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COLUMN: Arizona immigration law should force Congress to act

Thursday, May 6, 2010 | 12:01 a.m. CDT

In the long run, though it may be at least a decade from now, it will be good that the Arizona state legislature adopted, and the governor signed on April 23, the new immigration law making it a crime to be in that state without being a legal immigrant. It will be even better that large protests took place around the United States over this past weekend.

Supporters of the law argue the state had to act because the federal government had failed to enforce existing immigration laws with devastating social and criminal consequence in Arizona. Opponents said the law would lead to racial profiling and spread fear in immigrant communities.

My first reaction was similar to those protesters shocked at the Arizona law who call for “social justice.” Over the course of last week, however, my thinking kept returning to the question “what else will cause this issue to be addressed?” If Arizona had not said “enough,” Congress and the president might not ever deal with the continual flow of illegal immigrants and the ensuing human tragedies.

Many states have passed symbolic resolutions opposing the recent federal health care reform, last year’s federal stimulus and the No Child Left Behind Act, but they have not taken attention-grabbing official action that may just force national policymakers to step up and address immigration problems.

Immigration reform is long overdue.  One can argue that it is five, 10 or 20 years overdue but it is clear that the national government has not controlled immigration through our southern border, leaving local and state governments to struggle with problems above their constitutional pay grade.

Immigration policy is highly controversial, combining elements of respect for law, community impacts, human rights, family unification and economic repercussions for the agricultural, hospitality and childcare industries. Undoubtedly, food prices would quickly increase if illegal workers were no longer hired. Add to that mix deep regional differences in familiarity and political concern, and the result is a national political stalemate for about two decades.

Part of American political culture is that the U.S. is a land of immigrants where all people can achieve their dreams and live happily ever after. Except for Native Americans, all of us are from immigrant families. The U.S. cannot allow all those who wish to become permanent residents to do so. Our economic prosperity, political freedom and quality of life make us an attractive place to live. Immigration, especially illegal immigration, complicates U.S. security efforts.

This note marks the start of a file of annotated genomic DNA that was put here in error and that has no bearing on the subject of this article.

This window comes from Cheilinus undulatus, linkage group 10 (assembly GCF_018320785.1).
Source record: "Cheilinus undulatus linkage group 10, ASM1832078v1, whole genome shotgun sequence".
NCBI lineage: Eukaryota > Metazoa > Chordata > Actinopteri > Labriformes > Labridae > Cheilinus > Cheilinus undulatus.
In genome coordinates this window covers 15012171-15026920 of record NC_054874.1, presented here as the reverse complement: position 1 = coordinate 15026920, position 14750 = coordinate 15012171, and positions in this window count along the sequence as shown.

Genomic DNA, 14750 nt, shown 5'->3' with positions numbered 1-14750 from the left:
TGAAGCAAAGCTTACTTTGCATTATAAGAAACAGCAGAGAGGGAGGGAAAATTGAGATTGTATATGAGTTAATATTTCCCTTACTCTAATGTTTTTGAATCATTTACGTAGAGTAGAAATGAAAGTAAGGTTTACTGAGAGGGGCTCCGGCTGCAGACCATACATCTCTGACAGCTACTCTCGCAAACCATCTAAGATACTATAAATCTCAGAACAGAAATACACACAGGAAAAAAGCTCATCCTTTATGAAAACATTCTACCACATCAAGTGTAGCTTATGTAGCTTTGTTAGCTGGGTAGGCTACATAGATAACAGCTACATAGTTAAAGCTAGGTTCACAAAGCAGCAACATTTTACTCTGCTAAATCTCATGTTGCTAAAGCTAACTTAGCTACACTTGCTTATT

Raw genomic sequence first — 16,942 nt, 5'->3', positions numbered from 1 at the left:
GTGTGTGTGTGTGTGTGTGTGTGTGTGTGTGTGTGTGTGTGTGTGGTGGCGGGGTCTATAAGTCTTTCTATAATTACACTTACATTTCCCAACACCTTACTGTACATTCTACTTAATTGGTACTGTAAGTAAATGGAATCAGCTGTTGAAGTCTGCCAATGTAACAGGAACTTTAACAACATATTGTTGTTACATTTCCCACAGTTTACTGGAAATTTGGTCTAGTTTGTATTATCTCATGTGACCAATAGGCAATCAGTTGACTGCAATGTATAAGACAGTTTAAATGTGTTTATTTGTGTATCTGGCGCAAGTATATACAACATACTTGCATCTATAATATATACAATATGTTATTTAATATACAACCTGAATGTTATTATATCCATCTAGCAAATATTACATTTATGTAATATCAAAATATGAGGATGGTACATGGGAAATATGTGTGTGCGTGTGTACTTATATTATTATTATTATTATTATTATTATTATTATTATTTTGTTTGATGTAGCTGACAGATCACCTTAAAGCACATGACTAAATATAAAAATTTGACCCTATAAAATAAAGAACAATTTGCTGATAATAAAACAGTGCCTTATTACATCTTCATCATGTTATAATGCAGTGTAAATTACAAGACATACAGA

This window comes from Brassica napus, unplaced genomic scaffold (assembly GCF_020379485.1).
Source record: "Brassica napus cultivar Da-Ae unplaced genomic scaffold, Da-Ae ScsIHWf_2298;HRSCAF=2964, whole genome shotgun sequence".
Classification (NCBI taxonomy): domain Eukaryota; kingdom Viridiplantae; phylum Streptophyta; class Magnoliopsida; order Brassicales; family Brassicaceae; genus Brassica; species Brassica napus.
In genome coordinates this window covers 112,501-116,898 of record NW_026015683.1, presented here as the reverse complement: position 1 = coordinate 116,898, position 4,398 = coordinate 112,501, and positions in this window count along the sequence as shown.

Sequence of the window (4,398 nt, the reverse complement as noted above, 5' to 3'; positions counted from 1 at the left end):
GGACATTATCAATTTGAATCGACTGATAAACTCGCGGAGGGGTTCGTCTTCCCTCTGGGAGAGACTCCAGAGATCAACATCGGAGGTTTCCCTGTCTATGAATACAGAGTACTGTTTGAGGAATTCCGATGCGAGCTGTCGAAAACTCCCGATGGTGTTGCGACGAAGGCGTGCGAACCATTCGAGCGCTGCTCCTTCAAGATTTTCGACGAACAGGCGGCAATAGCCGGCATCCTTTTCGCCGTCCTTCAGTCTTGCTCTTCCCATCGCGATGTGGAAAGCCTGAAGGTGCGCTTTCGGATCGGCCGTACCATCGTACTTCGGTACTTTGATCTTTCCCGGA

The current immigration debate is fueled by illegal immigration, mostly from Mexico. It is estimated there are about 10 to 12 (some say 20) million illegal immigrants in U.S., with 500,000 to 1 million increase each year.

While the “illegal immigration problem” is more intense in the southwest and in major cities, even communities in other states have faced poor and unsafe housing conditions, social service and health problems and economic consequences due to illegal immigration.

The Immigration Reform and Control Act of 1986 made it illegal to hire or recruit illegal immigrants. Employers in agriculture and construction industries have the incentive to hire undocumented workers at the expense of the other potential workers, local communities and the exploited workers themselves— although they are undoubtedly better off than in their native communities. This 1986 Act granted amnesty to illegal immigrants and temporary resident status if they had lived here for four years.

In 2005, the U.S. passed a bill stressing border protection and immigration, and a year later the U.S. Senate passed a more “comprehensive” bill that included a path for illegal immigrants to gain citizenship, but neither bill became law because the difference could not be reconciled in conference committee. They need to try harder.

There are now a variety of proposals; one receiving recent attention is “comprehensive reform” proposed by Sens. Harry Reid (D-Nev.), Chuck Schumer (D-N.Y.) and Robert Menendez (D-N.J.) and another by Sens. John McCain and John Kyl, Republican Senators from Arizona, who have a more Arizona-focused proposal. But they will help re-start Congressional deliberations.

It would seem that reasonable members of Congress could agree that the U.S-Mexican border needs to be secured, that employers who hire illegal workers need to be punished and that wages in Mexico need to be increased. Additionally, U.S. citizenship laws should be changed so that U.S. born children of non-citizens are not U.S. citizens. It is more difficult to decide how illegal immigrants now living in the U.S. should be dealt with, but there is no value in putting off that decision.

The American public should be concerned with civil rights abuses in Arizona just as we should be shocked at the number of humans who have drowned trying to swim the “All-American Canal” to freedom and at the substandard conditions in which most undocumented workers live and work. This is a continuing crisis that won’t be solved by moral outrage. We should not boycott Arizona, we should encourage and demand that Congress take action.

David Webber is an associate professor of political science at MU. This article is presented courtesy of The Missouri Record, which carries Webber’s column each Tuesday.


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Comments

Ellis Smith May 7, 2010 | 6:52 a.m.

The title of this article should read "Arizona immigration law should SHAME Congress into acting."

Well, maybe not; is today's Congress even capable of experiencing shame, on any matter?

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